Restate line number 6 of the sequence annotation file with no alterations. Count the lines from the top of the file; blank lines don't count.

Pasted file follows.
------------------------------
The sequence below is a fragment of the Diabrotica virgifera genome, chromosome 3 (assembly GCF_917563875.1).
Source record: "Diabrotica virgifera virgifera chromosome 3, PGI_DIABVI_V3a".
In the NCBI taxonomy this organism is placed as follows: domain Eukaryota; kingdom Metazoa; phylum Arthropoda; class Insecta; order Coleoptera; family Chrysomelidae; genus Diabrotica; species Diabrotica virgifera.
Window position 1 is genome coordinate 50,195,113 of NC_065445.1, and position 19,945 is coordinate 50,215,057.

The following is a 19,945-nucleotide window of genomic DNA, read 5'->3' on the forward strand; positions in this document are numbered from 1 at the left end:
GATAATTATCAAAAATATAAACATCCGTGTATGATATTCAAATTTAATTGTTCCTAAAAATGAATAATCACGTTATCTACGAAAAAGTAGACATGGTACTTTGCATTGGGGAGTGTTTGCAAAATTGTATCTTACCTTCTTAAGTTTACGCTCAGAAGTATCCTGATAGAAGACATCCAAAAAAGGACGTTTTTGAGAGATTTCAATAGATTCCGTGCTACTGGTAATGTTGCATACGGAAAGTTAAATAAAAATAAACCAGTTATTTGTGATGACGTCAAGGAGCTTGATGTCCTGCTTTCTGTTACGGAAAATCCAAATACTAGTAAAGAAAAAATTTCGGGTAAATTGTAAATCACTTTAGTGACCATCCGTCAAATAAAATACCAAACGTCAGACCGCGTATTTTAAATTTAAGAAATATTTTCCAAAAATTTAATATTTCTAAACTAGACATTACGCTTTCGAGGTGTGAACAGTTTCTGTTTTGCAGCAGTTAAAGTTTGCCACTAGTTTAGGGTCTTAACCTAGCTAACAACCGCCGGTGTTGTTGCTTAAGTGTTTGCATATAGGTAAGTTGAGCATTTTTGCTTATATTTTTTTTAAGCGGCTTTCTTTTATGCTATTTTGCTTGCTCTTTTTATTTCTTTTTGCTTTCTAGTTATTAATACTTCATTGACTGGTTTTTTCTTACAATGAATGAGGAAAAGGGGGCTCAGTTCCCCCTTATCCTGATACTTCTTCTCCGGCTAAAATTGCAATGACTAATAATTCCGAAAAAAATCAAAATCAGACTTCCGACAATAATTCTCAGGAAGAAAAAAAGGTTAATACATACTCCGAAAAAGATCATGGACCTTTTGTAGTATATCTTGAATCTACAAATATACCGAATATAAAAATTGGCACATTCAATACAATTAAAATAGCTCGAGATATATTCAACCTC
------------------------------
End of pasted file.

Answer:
GATAATTATCAAAAATATAAACATCCGTGTATGATATTCAAATTTAATTGTTCCTAAAAATGAATAATCACGTTATCTACGAAAAAGTAGACATGGTACTTTGCATTGGGGAGTGTTTGCAAAATTGTATCTTACCTTCTTAAGTTTACGCTCAGAAGTATCCTGATAGAAGACATCCAAAAAAGGACGTTTTTGAGAGATTTCAATAGATTCCGTGCTACTGGTAATGTTGCATACGGAAAGTTAAATAAAAATAAACCAGTTATTTGTGATGACGTCAAGGAGCTTGATGTCCTGCTTTCTGTTACGGAAAATCCAAATACTAGTAAAGAAAAAATTTCGGGTAAATTGTAAATCACTTTAGTGACCATCCGTCAAATAAAATACCAAACGTCAGACCGCGTATTTTAAATTTAAGAAATATTTTCCAAAAATTTAATATTTCTAAACTAGACATTACGCTTTCGAGGTGTGAACAGTTTCTGTTTTGCAGCAGTTAAAGTTTGCCACTAGTTTAGGGTCTTAACCTAGCTAACAACCGCCGGTGTTGTTGCTTAAGTGTTTGCATATAGGTAAGTTGAGCATTTTTGCTTATATTTTTTTTAAGCGGCTTTCTTTTATGCTATTTTGCTTGCTCTTTTTATTTCTTTTTGCTTTCTAGTTATTAATACTTCATTGACTGGTTTTTTCTTACAATGAATGAGGAAAAGGGGGCTCAGTTCCCCCTTATCCTGATACTTCTTCTCCGGCTAAAATTGCAATGACTAATAATTCCGAAAAAAATCAAAATCAGACTTCCGACAATAATTCTCAGGAAGAAAAAAAGGTTAATACATACTCCGAAAAAGATCATGGACCTTTTGTAGTATATCTTGAATCTACAAATATACCGAATATAAAAATTGGCACATTCAATACAATTAAAATAGCTCGAGATATATTCAACCTC